Following rumours in 2020 of redevelopment of the building to residential units, a new group Save the Hulme Hippodrome has come together with the ambition to save, restore and reopen the Hippodrome. Its vision is to restore the building and the adjacent Playhouse as a community, music and arts hub. This would include increased and enhanced arts provision, a social enterprise hub providing workshops, offices and retail spaces, and a Museum of Manchester Musical Art, while guaranteeing the restoration and preservation of the historic fabric of both theatres. Theatres Trust is working with the group to support this ambition.

Current situation

The building is considered extremely vulnerable and in urgent need of intervention to prevent ongoing deterioration.  

Manchester City Council planning department has been proactive in its attempts to engage with the Hippodrome’s owners, offering to work with them to bring forward a proposal to secure the long-term future of the building. It has also previously sought repair works to the building through a Section 215 notice and aided the owners in removal of squatters. More recently the council has requested that a full structural survey is carried out to understand and inform necessary future repair work.

The formation of the new campaign group brings hopes that a new future can be found for the Hippodrome. Early conversations with the council indicate that it would, in principle, be supportive of the campaign group’s suggested reuse of the Hippodrome. However, the major challenge is the building’s ownership and the unrealistic financial expectations at auction. 

Update February 2021

In response to the auction, Save the Hulme Hippodrome has launched a public campaign to stop the sale and bring the building back to its community, inviting the people of Hulme to play a part in the next stage of the theatre’s story. The group has also started a crowdfunder aimed at raising £10,000 to pay for initial legal and survey costs, which would be vital first steps in acquiring the building and starting planning for its future as a venue for the community.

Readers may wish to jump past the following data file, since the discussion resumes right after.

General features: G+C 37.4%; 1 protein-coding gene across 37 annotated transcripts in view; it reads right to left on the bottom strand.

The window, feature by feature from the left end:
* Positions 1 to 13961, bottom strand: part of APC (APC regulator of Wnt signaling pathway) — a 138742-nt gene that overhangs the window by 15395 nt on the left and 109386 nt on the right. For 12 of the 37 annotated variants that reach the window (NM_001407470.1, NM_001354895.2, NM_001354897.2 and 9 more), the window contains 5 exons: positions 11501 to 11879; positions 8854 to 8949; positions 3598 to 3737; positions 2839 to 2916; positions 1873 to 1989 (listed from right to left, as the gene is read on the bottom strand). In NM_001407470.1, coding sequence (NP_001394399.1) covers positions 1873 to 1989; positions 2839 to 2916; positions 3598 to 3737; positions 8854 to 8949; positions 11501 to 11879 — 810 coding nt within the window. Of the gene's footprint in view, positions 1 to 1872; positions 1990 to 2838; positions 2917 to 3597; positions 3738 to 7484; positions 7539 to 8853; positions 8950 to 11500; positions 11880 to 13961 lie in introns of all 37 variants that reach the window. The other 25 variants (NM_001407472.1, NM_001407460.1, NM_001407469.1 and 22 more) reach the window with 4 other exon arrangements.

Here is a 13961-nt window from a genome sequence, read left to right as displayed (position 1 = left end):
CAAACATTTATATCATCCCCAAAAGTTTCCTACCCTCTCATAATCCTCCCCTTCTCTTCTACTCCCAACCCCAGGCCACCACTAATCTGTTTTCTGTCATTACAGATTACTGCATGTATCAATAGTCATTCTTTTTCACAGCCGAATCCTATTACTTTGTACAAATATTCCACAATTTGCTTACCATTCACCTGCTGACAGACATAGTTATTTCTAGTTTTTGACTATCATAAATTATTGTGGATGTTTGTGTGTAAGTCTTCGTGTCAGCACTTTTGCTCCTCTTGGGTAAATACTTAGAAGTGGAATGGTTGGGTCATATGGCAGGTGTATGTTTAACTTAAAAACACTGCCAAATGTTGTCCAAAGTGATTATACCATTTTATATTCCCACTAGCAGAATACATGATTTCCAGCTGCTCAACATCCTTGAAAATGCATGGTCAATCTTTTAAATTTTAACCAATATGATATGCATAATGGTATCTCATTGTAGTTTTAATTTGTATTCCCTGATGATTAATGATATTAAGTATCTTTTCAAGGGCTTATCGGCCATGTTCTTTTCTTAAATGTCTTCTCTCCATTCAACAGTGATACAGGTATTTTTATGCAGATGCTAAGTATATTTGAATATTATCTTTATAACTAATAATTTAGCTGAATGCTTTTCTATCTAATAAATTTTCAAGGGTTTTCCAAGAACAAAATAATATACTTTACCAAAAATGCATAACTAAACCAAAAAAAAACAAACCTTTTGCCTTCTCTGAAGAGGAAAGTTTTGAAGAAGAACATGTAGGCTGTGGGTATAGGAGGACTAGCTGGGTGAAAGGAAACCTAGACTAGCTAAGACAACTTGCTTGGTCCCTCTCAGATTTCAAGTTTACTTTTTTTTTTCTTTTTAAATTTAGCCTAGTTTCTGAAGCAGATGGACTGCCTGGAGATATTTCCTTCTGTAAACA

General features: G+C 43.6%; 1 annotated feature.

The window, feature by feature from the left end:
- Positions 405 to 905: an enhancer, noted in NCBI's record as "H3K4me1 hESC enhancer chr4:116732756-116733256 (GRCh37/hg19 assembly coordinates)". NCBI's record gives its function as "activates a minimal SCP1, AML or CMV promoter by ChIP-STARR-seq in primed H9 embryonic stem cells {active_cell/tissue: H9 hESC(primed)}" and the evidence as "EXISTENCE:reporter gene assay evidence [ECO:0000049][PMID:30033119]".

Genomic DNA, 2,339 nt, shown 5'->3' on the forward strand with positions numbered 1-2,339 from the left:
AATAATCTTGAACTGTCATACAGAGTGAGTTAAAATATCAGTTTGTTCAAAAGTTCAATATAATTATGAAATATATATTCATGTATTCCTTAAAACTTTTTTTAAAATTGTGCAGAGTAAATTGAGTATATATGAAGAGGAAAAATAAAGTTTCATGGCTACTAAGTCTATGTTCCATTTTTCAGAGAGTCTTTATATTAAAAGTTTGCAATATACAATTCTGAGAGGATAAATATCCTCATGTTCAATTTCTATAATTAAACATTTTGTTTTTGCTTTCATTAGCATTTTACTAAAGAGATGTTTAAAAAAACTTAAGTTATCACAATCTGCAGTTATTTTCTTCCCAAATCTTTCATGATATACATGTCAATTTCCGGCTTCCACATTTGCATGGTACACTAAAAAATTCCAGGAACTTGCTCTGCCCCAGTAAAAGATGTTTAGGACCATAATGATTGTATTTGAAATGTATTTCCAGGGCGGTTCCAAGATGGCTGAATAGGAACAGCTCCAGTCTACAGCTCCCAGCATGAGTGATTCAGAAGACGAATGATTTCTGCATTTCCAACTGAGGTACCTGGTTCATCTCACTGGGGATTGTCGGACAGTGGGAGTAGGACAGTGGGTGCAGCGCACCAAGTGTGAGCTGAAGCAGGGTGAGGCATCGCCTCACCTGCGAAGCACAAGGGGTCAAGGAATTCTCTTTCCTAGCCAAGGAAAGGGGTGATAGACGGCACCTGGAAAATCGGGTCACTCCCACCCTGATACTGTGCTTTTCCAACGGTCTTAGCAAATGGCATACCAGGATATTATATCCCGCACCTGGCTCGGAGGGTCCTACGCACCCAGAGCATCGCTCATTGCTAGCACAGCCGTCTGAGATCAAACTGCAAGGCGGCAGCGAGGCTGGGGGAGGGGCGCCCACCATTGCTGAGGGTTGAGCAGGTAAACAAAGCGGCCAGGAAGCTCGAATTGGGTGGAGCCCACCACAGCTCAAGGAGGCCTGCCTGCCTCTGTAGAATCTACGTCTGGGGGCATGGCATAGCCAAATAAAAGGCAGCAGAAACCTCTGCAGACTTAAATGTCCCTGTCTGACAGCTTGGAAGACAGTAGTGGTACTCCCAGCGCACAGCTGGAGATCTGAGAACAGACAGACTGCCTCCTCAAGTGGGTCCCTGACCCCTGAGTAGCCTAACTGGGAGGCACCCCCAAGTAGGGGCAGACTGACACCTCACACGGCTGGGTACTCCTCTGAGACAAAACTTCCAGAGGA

The building was withdrawn from sale on the day of the auction.

Theatres Trust will continue to advise and support the campaign group in their work to save the Hippodrome to ensure the preservation of this important theatre.

Update April 2021

Save Hulme Hippodrome is urgently looking for residents of Manchester and the surrounding eight boroughs to sign the application to have the building listed as an Asset of Community Value. To qualify you must be registered to vote (you must be listed on the Electoral Roll) in Manchester or in a neighbouring council- Bury, Rochdale, Oldham, Tameside, Stockport, Cheshire East, Trafford, and Salford (not Wigan or Bolton).

If you can help, please get in touch with the group with your full name and postal address at

Update September 2021

Hulme Hippodrome is now legally an Asset of Community Value – ACV. The application by Save Hulme Hippodrome (SHH) Ltd was agreed by Manchester City Council on 18 August 2021. This protects the building for the next five years from any sudden sales by the current owner. It gives the campaign group the legal right to a six-month pause in any sale to raise the funds required to purchase the building. It is a boost to efforts to acquire and secure the building for future community use.

Photos, Hulme Hippodrome, Ian Grundy